Google CEO Cuts Vacation Short To Deal With Crisis Over Diversity Memo : All Tech Considered CEO Sundar Pichai says that he supported the right of workers to express themselves but that a senior engineer's memo had gone too far. The memo's author says he is weighing legal action.

Google CEO Cuts Vacation Short To Deal With Crisis Over Diversity Memo

  • Download
  • <iframe src="" width="100%" height="290" frameborder="0" scrolling="no" title="NPR embedded audio player">
  • Transcript


A Google engineer who slammed the company's diversity program is now out of a job, and Google's trying to contain the damage done after his memo went viral. Google's CEO even cut his vacation short and rushed back to corporate headquarters, as NPR's Laura Sydell reports.

LAURA SYDELL, BYLINE: CEO Sundar Pichai wrote to employees about the decision to fire James Damore. He says, the memo clearly impacted our co-workers, some of whom are hurting and feel judged based on their gender. The memo circulated among some people at Google and found its way to the outside world. It said biological causes may be one of the reasons women aren't represented equally in tech departments and leadership.

In addition, Damore said, men have a higher drive for status. In his response to Damore's memo, Pichai said that no one at the company should have to prove that they don't fit the stereotype in the memo, that most women are agreeable rather than assertive, showing a lower stress tolerance and being neurotic. In some quarters, the firing was applauded. Telle Whitney is the CEO of the Anita Borg Institute for Women in Technology.

TELLE WHITNEY: Because this memo had a huge impact on certainly the women at Google, as well as women who would be considering coming to Google.

SYDELL: Whitney, whose organization gets funding from Google, says she respects Damore's right to his opinion. But the way it was expressed troubled her and would end up making a lot of women feel uneasy. So Google calculated it was better to lose one employee.

WHITNEY: You've always got to make the tradeoff between having an impact on a single individual and the message that you make to the tens of thousands of employees.

SYDELL: Google may in fact be making a clear tradeoff. Neil Malhotra is a professor at Stanford School of Business. Malhotra has studied how potential employees respond to businesses that take a political position like Google just did. He says for the most part, that is more likely to help Google recruit talent than keep it away.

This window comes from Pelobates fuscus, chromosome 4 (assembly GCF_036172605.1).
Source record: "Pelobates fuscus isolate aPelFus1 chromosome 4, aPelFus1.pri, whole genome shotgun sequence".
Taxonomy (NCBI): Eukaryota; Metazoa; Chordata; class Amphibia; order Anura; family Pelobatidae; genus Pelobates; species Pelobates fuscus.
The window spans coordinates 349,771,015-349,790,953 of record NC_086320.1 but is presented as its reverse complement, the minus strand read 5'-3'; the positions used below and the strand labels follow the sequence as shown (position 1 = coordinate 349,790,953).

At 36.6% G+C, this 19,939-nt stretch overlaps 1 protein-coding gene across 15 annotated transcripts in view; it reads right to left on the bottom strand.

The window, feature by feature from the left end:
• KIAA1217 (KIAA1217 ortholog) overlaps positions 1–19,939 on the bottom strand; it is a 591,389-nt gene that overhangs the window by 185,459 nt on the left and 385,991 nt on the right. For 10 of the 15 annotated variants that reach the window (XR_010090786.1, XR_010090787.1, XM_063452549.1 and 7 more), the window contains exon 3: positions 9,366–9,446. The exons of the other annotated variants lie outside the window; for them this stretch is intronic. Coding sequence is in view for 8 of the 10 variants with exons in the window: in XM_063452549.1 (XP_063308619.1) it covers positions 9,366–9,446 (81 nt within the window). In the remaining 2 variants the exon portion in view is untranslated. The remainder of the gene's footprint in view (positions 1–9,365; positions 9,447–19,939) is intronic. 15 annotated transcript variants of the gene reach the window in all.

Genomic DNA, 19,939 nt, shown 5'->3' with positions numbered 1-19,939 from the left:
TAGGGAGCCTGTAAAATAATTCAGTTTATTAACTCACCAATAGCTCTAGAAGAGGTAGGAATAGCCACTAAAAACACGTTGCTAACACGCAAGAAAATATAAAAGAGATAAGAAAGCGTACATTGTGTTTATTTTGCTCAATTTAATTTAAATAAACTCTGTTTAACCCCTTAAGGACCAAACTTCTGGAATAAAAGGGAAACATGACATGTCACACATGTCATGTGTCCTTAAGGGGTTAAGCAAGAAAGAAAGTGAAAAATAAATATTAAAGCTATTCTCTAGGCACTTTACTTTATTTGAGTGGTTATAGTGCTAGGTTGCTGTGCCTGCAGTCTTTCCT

NEIL MALHOTRA: People probably would not leave Google if they disagreed with the decision. But this would maybe help Google recruit employees who may share their preferences or beliefs on this issue.

SYDELL: In fact, Google needs to recruit more women. Right now only 20 percent of its technical staff are female. Meanwhile, the company is under investigation by the U.S. Labor Department for allegedly paying women less than their male counterparts. Google has refused to release its salaries. However, Silicon Valley is also a place that prides itself on being open to diverse opinions because that's what makes it innovative. Malhotra says it's possible this firing will have a chilling effect on the company.

MALHOTRA: You could say, well, maybe this means that people who are voicing concerns with the decisions of the company won't raise them because they might fear for their jobs. And then sometimes the company depends on people saying, well, this decision that were being made is not a good decision.

SYDELL: The firing of Damore also drew a lot of flak from conservatives who felt that Google was being too politically correct. Robert P. George, a professor at Princeton, tweeted out, the culture of intolerance at Google is hardly unique. It exists at most large companies and other elite institutions. Folks are sick of it. And even many of those who agree with the decision to fire Damore think Google should do a better job at finding safe ways for everyone to share their opinions. Laura Sydell, NPR News.


Copyright © 2017 NPR. All rights reserved. Visit our website terms of use and permissions pages at for further information.

NPR transcripts are created on a rush deadline by an NPR contractor. This text may not be in its final form and may be updated or revised in the future. Accuracy and availability may vary. The authoritative record of NPR’s programming is the audio record.